Democratic Congressional aides said Sunday that some telecommunications company officials had told Congressional leaders that they were unhappy with that provision in the bill and might challenge the new law in court. The aides said the telecommunications companies had told lawmakers that they would rather have a court-approved warrant ordering them to comply.
In fact, pressure from the telecommunications companies on the Bush administration has apparently played a major hidden role in the political battle over the surveillance issue over the past few months.
In January, the administration placed the N.S.A.’s warrantless wiretapping program under the Foreign Intelligence Surveillance Act, and subjected it for the first time to the scrutiny of the FISA court.
Democratic Congressional aides said Sunday that they believed that pressure from major telecommunications companies on the White House was a major factor in persuading the Bush administration to do that. Those companies were facing major lawsuits for having secretly cooperated with the warrantless wiretapping program, and now wanted greater legal protections before cooperating further.
But the change suddenly swamped the court with an enormous volume of search warrant applications, leading, in turn, to the administration’s decision to seek the new legislation.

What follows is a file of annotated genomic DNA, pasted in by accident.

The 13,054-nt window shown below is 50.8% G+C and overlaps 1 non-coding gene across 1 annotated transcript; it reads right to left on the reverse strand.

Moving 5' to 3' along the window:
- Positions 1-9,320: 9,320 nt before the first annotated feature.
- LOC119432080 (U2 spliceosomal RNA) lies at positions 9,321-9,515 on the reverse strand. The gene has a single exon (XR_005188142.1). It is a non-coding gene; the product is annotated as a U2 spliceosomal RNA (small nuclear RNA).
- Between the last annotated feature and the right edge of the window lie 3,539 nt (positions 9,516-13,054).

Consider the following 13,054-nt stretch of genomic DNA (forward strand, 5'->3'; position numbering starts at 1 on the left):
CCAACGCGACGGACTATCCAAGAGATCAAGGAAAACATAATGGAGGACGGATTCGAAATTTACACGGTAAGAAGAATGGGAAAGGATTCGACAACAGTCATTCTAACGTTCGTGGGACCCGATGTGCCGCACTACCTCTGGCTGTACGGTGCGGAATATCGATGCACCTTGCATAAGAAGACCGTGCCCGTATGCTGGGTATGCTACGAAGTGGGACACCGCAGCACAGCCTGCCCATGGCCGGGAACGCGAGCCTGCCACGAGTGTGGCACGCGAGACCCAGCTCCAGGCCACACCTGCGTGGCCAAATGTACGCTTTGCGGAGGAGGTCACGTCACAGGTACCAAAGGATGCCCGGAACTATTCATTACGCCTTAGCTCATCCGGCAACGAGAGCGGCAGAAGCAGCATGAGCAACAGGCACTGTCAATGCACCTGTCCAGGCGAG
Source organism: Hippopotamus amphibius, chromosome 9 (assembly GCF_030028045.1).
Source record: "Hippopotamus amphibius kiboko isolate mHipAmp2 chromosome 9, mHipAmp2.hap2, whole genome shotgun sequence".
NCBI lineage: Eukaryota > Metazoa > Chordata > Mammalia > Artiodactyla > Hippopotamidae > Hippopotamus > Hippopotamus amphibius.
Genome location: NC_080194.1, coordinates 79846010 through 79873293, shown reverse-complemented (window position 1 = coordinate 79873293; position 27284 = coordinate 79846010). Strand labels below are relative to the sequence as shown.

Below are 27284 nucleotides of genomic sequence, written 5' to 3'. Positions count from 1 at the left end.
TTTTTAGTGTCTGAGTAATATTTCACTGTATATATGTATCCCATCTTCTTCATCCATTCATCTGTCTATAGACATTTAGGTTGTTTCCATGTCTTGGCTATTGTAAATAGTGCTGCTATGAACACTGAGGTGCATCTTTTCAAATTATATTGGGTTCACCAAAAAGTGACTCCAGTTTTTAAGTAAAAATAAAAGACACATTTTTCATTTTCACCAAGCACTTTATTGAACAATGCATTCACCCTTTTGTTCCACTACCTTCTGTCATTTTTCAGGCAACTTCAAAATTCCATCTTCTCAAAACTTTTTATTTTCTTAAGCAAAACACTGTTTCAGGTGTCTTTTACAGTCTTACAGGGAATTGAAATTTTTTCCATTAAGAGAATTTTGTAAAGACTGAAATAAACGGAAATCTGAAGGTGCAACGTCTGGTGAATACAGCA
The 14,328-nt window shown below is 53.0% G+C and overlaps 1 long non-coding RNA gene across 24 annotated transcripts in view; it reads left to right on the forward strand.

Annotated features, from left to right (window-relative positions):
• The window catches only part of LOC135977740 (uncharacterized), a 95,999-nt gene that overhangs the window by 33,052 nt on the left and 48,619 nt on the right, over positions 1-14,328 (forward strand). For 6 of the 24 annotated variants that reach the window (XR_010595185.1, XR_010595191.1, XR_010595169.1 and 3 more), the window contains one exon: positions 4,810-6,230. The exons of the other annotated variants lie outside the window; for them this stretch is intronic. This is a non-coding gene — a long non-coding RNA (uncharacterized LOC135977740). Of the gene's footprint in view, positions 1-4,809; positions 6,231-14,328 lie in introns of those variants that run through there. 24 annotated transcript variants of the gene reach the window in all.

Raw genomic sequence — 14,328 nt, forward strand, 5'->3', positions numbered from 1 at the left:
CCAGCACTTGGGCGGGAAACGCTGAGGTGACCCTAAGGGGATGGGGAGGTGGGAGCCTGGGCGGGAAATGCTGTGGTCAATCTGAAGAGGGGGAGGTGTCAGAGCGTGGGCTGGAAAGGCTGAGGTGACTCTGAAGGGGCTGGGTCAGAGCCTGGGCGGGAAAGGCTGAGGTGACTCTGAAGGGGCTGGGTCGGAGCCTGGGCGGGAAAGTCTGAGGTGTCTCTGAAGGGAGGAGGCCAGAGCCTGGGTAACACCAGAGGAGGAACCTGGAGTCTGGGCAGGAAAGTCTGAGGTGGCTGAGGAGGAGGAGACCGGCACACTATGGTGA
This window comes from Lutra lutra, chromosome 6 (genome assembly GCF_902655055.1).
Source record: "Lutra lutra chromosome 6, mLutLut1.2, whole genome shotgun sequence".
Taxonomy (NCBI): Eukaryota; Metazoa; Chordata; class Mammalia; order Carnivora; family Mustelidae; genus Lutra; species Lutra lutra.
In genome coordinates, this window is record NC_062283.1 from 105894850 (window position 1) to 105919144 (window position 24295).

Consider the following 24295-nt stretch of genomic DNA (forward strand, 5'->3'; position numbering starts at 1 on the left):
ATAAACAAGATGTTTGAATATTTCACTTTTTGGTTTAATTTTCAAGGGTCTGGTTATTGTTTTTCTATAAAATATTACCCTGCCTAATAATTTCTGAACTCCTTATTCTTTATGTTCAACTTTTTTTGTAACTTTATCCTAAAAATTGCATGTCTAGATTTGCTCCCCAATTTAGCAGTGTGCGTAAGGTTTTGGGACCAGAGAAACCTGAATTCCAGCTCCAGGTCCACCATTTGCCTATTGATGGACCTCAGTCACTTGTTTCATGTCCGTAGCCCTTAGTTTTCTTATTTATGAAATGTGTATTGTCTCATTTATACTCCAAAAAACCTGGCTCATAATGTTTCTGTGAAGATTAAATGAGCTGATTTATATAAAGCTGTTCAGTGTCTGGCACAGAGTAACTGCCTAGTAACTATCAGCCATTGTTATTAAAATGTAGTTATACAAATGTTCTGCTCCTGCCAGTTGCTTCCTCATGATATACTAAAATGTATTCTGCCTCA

So let's play along here. Bush pushes the issue to the FISA court in January, which is where the telecoms wanted it. But the court becomes flooded as a result, and as expected Bush then wants it yanked back out from under the FISA court and back to the executive branch, now against the wishes of the telecoms because they wanted some judicial clarity to deal with their own lawsuits. So the telecoms tell the Democrats they may now sue to challenge the matter in court and to finally get the judicial clarity they have wanted for several years.

And knowing that, the Blue Dog Democrats still voted for this bill. But it gives them the chance to shake down the telecoms for more campaign cash when the next shoe drops, which it does today when . . . Bush tells Congress that aside from what Pelosi wants to narrow this bill, he now wants in essence blanket immunity for the telecoms.

You can see a scenario whereby the telecoms file their lawsuit threatening to undo Bush's victory, seeking court decisions that Bush is afraid of, but quite willing to withdraw that suit if they get the blanket immunity from Congress. The Blue Dogs get their campaign cash no matter what; two years ago it was from the banks and now it is from the telecoms and data collectors. And the Blue Dogs can hide behind the war on terror while they are doing it.

The interesting question is what the privacy rights groups do while this unfolds. At some point, before the telecoms withdraw their lawsuit if they get the immunity they seek, wouldn't it be clever for the ACLU and EFF groups to join the lawsuit to finally force this strict constructionist Supreme Court to choose between unbridled executive power and the Constitution they claim to fervently respect as it was written?

Steve :: 12:12 PM :: Comments (27) :: Digg It!